machineface_source_tree

QML is organized into .qml files. Each file contains one root component with the name of the file. For example, LightControl.qml contains the LightControl QML component.

The DisplayPanel component contains the display panel on the right side of Machineface. An ideal place to add a new control element.

Moreover, the DisplayPanel already contains some HAL remote component based controls, namely:

  • FanControl
  • TemperatureControl
  • LightControl

These components are a perfect starting point for adding new control elements to Machineface. I encourage you to take a look at these components if you interested in learning how to add new controls to Machineface.

Based on these components I added a new QML file called SmartplugControl.qml. I will now go over the most important parts of the code. I recommend you to take a look at the complete source code on GitHub.

First of all, we need a HAL remote component.

import Machinekit.HalRemote 1.0

...

HalRemoteComponent {
    id: halRemoteComponent
    halrcmdUri: halrcmdService.uri
    halrcompUri: halrcompService.uri
    ready: (halrcmdService.ready && halrcompService.ready) || connected
    name: root.componentName
    containerItem: container
    create: false
    onErrorStringChanged: console.log(componentName + " " + errorString)
    onConnectedChanged: root.wasConnected = true
}

The first line imports the HalRemote QtQuick module.

The HalRemoteComponent represents the HAL remote component in QtQuickVcp. The halrcmdUri and halrcompUri properties specify the ZeroMQ service URIs. In this case, the component references to properties in a parent object.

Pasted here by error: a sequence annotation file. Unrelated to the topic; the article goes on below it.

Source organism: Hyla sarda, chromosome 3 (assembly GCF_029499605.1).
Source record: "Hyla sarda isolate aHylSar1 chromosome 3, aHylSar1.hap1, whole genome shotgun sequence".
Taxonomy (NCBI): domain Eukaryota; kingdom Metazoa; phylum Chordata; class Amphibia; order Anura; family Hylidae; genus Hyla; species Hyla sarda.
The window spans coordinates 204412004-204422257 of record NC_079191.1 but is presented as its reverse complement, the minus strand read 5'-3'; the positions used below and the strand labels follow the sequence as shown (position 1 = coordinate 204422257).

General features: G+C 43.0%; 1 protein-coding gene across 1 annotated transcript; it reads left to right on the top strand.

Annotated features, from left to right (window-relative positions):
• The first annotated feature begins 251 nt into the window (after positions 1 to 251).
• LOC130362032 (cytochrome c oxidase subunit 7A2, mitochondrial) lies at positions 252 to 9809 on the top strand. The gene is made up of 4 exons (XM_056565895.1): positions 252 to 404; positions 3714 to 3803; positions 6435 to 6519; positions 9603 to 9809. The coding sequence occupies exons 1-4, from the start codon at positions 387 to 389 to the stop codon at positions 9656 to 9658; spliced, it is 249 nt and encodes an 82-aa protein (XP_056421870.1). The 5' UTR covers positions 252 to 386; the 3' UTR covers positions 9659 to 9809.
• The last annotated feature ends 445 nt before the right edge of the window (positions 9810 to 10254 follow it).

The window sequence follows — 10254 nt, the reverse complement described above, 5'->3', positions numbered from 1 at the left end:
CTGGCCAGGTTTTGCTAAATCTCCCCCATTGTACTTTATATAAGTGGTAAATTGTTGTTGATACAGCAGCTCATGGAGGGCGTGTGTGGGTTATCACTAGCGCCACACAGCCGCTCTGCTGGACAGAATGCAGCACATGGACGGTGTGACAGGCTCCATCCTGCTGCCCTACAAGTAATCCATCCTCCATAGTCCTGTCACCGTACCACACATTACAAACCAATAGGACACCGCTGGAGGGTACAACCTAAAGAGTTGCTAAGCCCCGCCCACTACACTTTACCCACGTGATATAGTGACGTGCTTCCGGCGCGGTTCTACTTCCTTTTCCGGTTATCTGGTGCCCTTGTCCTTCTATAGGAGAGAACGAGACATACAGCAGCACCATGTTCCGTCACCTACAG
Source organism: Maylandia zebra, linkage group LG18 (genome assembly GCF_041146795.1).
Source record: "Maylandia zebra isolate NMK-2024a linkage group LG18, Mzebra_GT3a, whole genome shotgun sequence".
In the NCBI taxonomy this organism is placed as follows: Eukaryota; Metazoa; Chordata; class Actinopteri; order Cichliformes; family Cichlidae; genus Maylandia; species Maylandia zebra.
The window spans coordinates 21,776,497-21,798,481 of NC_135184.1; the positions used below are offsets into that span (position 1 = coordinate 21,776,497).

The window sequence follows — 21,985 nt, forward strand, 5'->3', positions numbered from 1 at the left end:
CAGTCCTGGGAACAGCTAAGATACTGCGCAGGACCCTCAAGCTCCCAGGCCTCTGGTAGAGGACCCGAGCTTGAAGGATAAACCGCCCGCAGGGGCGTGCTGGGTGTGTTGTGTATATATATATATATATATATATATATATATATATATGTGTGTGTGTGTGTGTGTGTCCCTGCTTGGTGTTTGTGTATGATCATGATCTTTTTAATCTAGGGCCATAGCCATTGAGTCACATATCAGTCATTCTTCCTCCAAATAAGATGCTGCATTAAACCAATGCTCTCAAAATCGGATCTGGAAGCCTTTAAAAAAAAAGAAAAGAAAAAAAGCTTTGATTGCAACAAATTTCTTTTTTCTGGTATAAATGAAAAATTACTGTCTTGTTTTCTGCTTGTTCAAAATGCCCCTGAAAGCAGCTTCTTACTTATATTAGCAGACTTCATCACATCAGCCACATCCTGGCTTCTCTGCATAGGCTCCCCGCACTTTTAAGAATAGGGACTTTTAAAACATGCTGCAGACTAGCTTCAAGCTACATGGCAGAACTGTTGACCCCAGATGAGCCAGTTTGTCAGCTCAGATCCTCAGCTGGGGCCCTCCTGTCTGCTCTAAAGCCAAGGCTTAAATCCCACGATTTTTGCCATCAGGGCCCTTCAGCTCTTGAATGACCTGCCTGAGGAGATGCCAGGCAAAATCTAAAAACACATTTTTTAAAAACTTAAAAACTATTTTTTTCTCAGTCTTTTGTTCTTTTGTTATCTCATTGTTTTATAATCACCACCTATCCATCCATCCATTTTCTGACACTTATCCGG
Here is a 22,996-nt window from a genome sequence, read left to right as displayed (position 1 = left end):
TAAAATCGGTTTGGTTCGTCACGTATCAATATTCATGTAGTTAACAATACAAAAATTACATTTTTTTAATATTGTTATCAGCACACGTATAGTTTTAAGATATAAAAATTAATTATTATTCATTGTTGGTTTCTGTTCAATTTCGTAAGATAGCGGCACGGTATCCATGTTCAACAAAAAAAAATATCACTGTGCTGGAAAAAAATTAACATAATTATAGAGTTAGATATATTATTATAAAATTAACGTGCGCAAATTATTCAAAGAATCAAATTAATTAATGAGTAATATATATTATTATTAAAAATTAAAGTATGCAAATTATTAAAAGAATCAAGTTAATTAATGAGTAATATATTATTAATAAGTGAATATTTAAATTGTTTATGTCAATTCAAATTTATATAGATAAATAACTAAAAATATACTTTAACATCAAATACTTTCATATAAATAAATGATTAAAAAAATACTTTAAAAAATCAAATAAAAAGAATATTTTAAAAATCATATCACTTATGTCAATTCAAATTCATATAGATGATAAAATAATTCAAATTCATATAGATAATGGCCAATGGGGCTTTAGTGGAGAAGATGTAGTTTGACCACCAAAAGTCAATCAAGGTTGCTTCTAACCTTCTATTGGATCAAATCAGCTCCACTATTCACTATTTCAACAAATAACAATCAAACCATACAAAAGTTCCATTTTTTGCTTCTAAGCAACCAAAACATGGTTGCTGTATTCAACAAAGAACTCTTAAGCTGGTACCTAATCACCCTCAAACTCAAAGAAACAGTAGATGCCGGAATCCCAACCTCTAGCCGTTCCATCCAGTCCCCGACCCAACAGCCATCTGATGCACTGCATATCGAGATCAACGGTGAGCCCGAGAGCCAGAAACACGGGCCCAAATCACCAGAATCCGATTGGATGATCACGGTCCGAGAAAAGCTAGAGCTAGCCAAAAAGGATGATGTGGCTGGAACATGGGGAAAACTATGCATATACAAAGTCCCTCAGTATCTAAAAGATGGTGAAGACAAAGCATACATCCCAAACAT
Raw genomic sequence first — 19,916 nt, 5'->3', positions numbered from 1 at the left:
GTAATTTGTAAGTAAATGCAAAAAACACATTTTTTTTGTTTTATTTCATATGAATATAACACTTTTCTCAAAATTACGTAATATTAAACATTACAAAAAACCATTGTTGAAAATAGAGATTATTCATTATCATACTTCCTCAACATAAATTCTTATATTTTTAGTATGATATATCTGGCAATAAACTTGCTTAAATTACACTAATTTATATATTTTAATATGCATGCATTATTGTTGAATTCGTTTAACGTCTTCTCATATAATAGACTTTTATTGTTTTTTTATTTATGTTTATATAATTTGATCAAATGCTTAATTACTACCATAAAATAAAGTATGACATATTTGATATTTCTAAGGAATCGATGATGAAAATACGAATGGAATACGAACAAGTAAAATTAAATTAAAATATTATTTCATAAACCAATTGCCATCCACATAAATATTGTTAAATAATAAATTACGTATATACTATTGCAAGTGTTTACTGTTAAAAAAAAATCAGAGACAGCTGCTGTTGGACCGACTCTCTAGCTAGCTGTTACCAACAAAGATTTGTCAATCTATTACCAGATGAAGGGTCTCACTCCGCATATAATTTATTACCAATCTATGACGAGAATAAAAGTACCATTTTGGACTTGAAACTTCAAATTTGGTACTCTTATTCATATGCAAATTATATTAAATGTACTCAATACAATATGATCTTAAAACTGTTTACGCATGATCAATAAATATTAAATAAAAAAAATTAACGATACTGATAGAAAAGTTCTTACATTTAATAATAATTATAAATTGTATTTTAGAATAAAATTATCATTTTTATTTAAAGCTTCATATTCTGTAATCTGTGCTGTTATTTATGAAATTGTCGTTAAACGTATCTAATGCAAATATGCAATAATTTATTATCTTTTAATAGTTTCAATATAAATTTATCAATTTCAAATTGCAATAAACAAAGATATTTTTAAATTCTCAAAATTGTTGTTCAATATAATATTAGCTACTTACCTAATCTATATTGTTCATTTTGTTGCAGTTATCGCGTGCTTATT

When both services are ready the ready property is set to true. The component tried to connect to a remote Machinekit instance.

Also important is the name property, since it has to match the name of the remote component in HAL.

The create property tells QtQuickVcp to throw an error if no remote instance of the component exists.

You may wonder how the HalRemoteComponent matches pins to UI controls such as buttons. The QML item passed to the containerItem property is searched for HalRemote.Controls when the component becomes ready.

In the container item we can find following controls:

HalSwitch {
    name: "power-enable"
    halPin.direction: HalPin.IO
}

and

TextField {
    Layout.preferredWidth: root.width * 0.4
    readOnly: true
    text: energyPin.value.toFixed(2) + "kWh"

    HalPin {
        id: energyPin
        name: "energy"
        type: HalPin.Float
        direction: HalPin.In
    }
}

The HalPin item is a non-visible QML item representing a single HAL pin. name, type and direction have the same meaning as for regular HAL pins. Note that direction In means that a signal can drive this HAL pin.

The value property of the energyPin is then used as a source for the text property of the TextField.

The HalSwitch component is a combination of the Switch UI element and a HalPin. The checked property of the switch binds automatically to the HAL pin with the name power-enable.

The resulting control element looks as follows:

machineface_smartplug1

I cannot go into full details of how to implement a QtQuick/QML component here. If you are interested in this topic, I recommend you starting with the QML tutorial.

Summary

Concluding, this blog article explains how to extend Machineface with a new UI control. Furthermore, it explains some concepts of HAL remote and QtQuickVcp.

The full source code of the modified Machineface and UNI-PRINT-3D configuration is available in the home branch of the repositories.

I hope this blog post has been useful for you. If you have questions about HAL remote or want to give feedback, please comment on this post.

Your,
Machine Koder